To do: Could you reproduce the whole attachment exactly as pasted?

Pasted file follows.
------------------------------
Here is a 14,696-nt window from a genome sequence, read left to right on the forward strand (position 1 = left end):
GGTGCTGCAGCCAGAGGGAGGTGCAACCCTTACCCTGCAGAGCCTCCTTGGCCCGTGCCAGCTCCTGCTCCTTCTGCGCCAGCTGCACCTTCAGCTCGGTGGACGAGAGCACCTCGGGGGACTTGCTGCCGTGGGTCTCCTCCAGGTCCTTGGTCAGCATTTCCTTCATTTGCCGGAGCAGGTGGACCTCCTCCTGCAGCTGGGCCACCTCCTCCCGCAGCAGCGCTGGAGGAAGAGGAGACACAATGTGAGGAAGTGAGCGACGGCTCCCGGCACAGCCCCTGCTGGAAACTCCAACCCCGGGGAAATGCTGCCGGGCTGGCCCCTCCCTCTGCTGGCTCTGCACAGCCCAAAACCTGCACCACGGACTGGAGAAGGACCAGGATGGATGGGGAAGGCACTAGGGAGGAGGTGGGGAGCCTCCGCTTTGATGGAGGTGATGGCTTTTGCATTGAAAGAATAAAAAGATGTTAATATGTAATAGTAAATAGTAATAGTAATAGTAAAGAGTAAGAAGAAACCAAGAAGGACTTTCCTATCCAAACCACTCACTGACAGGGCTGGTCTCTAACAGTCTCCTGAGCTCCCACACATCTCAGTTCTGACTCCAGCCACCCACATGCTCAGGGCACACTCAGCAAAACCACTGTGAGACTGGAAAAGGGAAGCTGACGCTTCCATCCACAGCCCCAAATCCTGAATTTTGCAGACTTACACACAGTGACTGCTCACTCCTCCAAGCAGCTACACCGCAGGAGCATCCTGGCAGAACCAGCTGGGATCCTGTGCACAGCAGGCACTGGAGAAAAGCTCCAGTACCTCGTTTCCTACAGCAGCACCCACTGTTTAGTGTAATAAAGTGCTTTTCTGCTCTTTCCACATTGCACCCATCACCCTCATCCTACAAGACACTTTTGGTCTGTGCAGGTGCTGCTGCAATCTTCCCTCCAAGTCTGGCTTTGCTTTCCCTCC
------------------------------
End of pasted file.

Here is a 14,696-nt window from a genome sequence, read left to right on the forward strand (position 1 = left end):
GGTGCTGCAGCCAGAGGGAGGTGCAACCCTTACCCTGCAGAGCCTCCTTGGCCCGTGCCAGCTCCTGCTCCTTCTGCGCCAGCTGCACCTTCAGCTCGGTGGACGAGAGCACCTCGGGGGACTTGCTGCCGTGGGTCTCCTCCAGGTCCTTGGTCAGCATTTCCTTCATTTGCCGGAGCAGGTGGACCTCCTCCTGCAGCTGGGCCACCTCCTCCCGCAGCAGCGCTGGAGGAAGAGGAGACACAATGTGAGGAAGTGAGCGACGGCTCCCGGCACAGCCCCTGCTGGAAACTCCAACCCCGGGGAAATGCTGCCGGGCTGGCCCCTCCCTCTGCTGGCTCTGCACAGCCCAAAACCTGCACCACGGACTGGAGAAGGACCAGGATGGATGGGGAAGGCACTAGGGAGGAGGTGGGGAGCCTCCGCTTTGATGGAGGTGATGGCTTTTGCATTGAAAGAATAAAAAGATGTTAATATGTAATAGTAAATAGTAATAGTAATAGTAAAGAGTAAGAAGAAACCAAGAAGGACTTTCCTATCCAAACCACTCACTGACAGGGCTGGTCTCTAACAGTCTCCTGAGCTCCCACACATCTCAGTTCTGACTCCAGCCACCCACATGCTCAGGGCACACTCAGCAAAACCACTGTGAGACTGGAAAAGGGAAGCTGACGCTTCCATCCACAGCCCCAAATCCTGAATTTTGCAGACTTACACACAGTGACTGCTCACTCCTCCAAGCAGCTACACCGCAGGAGCATCCTGGCAGAACCAGCTGGGATCCTGTGCACAGCAGGCACTGGAGAAAAGCTCCAGTACCTCGTTTCCTACAGCAGCACCCACTGTTTAGTGTAATAAAGTGCTTTTCTGCTCTTTCCACATTGCACCCATCACCCTCATCCTACAAGACACTTTTGGTCTGTGCAGGTGCTGCTGCAATCTTCCCTCCAAGTCTGGCTTTGCTTTCCCTCC